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Hunt handed £9.2bn boost for Budget tax cuts

jeremy hunt
jeremy hunt

Jeremy Hunt’s plan to cut taxes has been given a boost after official figures revealed the Government borrowed £9.2bn less than expected after posting a record monthly surplus.

Lower debt interest payments and rising tax receipts have bolstered the Treasury’s coffers ahead of the March Budget, although economists are warning that the Chancellor will still have limited “cash to splash”.

Increased revenues from corporation tax, income tax and VAT resulted in a surplus of £16.7bn last month, according to the Office for National Statistics, which is the biggest January surplus since records began in 1993.

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The surplus meant borrowing in the first 10 months of the 2023-24 financial year stood at £96.6bn.

This was £9.2bn less than the £105.8bn forecast by the Office for Budget Responsibility (OBR) in November for the period.

January is traditionally a month where the Treasury sees a surge in revenues as higher earners and the self-employed pay their tax bills.

Higher inflation and the freezing of income tax thresholds have also turbocharged receipts as millions are dragged into higher tax bands.

The OBR believes 3.4m more people will be forced to pay the 40p or 45p rate of income tax by the end of the decade.

The TaxPayers’ Alliance urged the Chancellor to “give taxpayers the break they deserve and cut income tax at the upcoming Budget”.

However, receipts were £4.6bn lower than the OBR’s forecast of £116bn as income from higher earners, the self-employed and capital gains taxes eased.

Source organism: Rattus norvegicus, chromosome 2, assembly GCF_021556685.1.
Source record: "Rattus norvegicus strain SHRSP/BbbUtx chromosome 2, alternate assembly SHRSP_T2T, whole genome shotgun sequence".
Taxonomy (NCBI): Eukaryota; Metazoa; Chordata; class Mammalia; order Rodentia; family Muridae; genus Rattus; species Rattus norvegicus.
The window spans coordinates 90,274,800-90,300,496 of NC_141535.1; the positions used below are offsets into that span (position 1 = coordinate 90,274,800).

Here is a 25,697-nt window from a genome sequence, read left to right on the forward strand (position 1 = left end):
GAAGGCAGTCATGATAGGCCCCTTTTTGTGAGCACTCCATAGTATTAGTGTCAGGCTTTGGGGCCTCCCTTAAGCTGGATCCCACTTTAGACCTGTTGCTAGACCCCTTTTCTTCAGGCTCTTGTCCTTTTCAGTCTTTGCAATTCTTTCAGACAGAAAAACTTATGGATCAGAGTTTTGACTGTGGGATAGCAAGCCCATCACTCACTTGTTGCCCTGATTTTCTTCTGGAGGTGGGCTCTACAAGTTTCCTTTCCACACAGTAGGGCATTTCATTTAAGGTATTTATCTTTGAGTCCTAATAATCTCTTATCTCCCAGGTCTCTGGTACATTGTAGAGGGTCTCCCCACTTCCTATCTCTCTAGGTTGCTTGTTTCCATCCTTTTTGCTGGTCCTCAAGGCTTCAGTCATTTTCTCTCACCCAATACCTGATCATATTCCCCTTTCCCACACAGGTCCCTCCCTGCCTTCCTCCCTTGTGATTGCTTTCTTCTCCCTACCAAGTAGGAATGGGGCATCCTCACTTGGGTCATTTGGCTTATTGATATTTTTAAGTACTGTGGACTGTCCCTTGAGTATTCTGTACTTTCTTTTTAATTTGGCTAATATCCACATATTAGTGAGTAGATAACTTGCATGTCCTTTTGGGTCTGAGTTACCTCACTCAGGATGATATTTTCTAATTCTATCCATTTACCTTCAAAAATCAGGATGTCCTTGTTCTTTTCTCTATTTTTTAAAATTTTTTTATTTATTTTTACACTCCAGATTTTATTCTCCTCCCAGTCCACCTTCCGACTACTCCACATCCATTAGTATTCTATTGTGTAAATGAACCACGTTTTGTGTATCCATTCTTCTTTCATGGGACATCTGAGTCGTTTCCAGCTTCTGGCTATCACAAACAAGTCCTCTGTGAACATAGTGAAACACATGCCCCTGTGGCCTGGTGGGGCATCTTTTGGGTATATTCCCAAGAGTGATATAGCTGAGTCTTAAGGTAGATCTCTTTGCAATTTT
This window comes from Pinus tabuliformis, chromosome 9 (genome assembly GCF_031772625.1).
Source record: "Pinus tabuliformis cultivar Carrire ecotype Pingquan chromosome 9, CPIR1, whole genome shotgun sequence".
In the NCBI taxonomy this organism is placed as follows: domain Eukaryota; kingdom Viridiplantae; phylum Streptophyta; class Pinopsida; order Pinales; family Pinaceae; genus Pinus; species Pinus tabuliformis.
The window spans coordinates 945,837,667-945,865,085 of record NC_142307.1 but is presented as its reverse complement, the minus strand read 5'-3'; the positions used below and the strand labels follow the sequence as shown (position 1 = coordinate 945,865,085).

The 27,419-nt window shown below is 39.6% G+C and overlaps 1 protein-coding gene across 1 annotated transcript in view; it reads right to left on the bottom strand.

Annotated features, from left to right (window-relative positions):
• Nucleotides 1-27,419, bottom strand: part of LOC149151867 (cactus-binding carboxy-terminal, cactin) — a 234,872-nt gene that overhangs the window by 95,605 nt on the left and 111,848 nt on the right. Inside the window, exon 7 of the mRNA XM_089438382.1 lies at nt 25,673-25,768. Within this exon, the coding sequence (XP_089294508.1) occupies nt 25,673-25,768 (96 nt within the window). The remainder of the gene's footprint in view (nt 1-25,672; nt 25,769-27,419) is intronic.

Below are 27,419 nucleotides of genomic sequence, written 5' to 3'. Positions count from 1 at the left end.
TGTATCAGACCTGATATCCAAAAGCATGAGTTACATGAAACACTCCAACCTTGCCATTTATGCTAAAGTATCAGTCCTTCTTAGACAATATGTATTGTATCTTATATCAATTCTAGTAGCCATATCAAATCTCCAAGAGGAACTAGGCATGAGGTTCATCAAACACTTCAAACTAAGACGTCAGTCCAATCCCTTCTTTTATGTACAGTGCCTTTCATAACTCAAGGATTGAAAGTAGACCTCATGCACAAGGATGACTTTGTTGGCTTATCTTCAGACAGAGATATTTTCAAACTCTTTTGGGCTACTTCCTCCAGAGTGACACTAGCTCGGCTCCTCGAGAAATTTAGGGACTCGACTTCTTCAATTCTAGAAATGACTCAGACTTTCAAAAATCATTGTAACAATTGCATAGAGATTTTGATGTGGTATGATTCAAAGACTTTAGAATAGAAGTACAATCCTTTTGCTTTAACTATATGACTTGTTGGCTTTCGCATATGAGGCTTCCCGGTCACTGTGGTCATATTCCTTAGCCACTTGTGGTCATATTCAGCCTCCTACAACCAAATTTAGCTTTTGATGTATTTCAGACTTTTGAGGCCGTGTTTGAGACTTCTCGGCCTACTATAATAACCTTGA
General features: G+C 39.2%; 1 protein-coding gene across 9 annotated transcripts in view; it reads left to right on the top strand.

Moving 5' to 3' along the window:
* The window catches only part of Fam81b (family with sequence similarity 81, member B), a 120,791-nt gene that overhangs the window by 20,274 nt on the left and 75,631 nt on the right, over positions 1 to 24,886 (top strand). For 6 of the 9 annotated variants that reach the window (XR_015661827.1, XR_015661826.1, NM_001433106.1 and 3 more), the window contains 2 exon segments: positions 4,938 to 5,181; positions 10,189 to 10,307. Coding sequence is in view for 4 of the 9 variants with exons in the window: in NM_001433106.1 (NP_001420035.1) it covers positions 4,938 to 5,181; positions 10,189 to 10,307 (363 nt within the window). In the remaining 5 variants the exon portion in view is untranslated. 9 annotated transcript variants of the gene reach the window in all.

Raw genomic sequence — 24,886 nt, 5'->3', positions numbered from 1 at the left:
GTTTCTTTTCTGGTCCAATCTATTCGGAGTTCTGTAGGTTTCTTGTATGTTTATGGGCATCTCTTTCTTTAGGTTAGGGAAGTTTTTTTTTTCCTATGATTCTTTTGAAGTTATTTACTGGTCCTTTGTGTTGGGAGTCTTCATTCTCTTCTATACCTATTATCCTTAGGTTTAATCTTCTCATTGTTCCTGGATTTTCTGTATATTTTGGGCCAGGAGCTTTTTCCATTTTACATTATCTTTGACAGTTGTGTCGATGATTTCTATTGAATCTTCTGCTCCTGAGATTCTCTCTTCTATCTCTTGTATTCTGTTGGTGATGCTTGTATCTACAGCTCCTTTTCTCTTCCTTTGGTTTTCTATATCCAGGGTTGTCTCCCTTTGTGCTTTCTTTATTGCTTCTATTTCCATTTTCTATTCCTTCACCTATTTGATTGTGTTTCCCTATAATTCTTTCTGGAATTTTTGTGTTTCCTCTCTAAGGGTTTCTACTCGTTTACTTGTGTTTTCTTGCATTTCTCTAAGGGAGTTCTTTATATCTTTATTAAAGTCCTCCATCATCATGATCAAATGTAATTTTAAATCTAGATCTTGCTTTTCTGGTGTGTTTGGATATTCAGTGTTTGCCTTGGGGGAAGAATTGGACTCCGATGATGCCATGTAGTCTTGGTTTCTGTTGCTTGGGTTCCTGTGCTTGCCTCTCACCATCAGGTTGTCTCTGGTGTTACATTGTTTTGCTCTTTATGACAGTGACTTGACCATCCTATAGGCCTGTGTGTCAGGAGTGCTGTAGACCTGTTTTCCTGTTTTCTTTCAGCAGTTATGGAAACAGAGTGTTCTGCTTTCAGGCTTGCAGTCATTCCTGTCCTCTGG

Self-assessment tax receipts stood at £21.6bn last month, which is £2.4bn less than the £24bn forecast by the OBR.

Capital gains receipts hit £11.4bn, £1.4bn less than in January 2023 and £1.2bn less than forecast by the OBR.

The ONS cautioned that self-assessment receipts were likely to change because some taxpayers pay their bills close to the January 31 deadline.

Ruth Gregory at Capital Economics noted that borrowing was also revised down by £5.8bn for the year to December, partly due to an error by HMRC which discovered that it had failed to record billions of pounds in tax and national insurance receipts.

But she added: “This doesn’t mean the Chancellor will have the cash to splash in the Budget.

“We think that probable downgrades to the OBR’s GDP and inflation projections will mean the Chancellor has just £15bn to play with whilst still meeting his fiscal rules.

The OBR said it had already incorporated the weaker-than-expected tax receipts into forecasts presented to the Chancellor last week, suggesting the watchdog expects receipts will be slightly lower than expected in five years’ time.

Ms Gregory said: “We suspect he will unveil a smaller net giveaway than November’s £21bn of about £10bn and that he will have to resort to a further squeeze on public spending to meet his fiscal rules. But resolving the problem of how to deliver such tight spending plans will be a problem left for after the election.”

A falling debt interest bill has eased the pressure on the public finances. The cost of servicing government debt stood at £4.4bn, £2.7bn less than the £7.1bn forecast by the OBR.

Mr Hunt has recently played down the amount of money he has to cut taxes because borrowing costs have climbed since the end of December.

Commenting on the public borrowing figures, Laura Trott, the chief secretary to the Treasury, said: “While we will not speculate over whether further reductions in tax will be affordable in the Budget, the economy is beginning to turn a corner, with inflation down from over 11pc to 4pc.”